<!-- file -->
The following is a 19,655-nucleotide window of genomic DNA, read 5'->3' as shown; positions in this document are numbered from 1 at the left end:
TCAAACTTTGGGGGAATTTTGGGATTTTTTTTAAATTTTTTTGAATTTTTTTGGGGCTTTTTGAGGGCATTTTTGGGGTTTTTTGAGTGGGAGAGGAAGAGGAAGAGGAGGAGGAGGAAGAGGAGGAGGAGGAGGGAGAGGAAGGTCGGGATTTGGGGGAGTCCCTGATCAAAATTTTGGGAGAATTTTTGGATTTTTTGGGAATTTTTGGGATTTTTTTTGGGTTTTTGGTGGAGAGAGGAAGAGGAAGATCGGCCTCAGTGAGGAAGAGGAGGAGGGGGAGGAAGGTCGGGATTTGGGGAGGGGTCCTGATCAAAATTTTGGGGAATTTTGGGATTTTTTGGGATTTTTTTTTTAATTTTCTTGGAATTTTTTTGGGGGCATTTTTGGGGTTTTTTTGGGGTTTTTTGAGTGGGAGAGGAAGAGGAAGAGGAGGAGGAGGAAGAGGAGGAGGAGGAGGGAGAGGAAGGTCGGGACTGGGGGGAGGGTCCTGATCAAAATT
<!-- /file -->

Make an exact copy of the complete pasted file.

The following is a 19,655-nucleotide window of genomic DNA, read 5'->3' as shown; positions in this document are numbered from 1 at the left end:
TCAAACTTTGGGGGAATTTTGGGATTTTTTTTAAATTTTTTTGAATTTTTTTGGGGCTTTTTGAGGGCATTTTTGGGGTTTTTTGAGTGGGAGAGGAAGAGGAAGAGGAGGAGGAGGAAGAGGAGGAGGAGGAGGGAGAGGAAGGTCGGGATTTGGGGGAGTCCCTGATCAAAATTTTGGGAGAATTTTTGGATTTTTTGGGAATTTTTGGGATTTTTTTTGGGTTTTTGGTGGAGAGAGGAAGAGGAAGATCGGCCTCAGTGAGGAAGAGGAGGAGGGGGAGGAAGGTCGGGATTTGGGGAGGGGTCCTGATCAAAATTTTGGGGAATTTTGGGATTTTTTGGGATTTTTTTTTTAATTTTCTTGGAATTTTTTTGGGGGCATTTTTGGGGTTTTTTTGGGGTTTTTTGAGTGGGAGAGGAAGAGGAAGAGGAGGAGGAGGAAGAGGAGGAGGAGGAGGGAGAGGAAGGTCGGGACTGGGGGGAGGGTCCTGATCAAAATT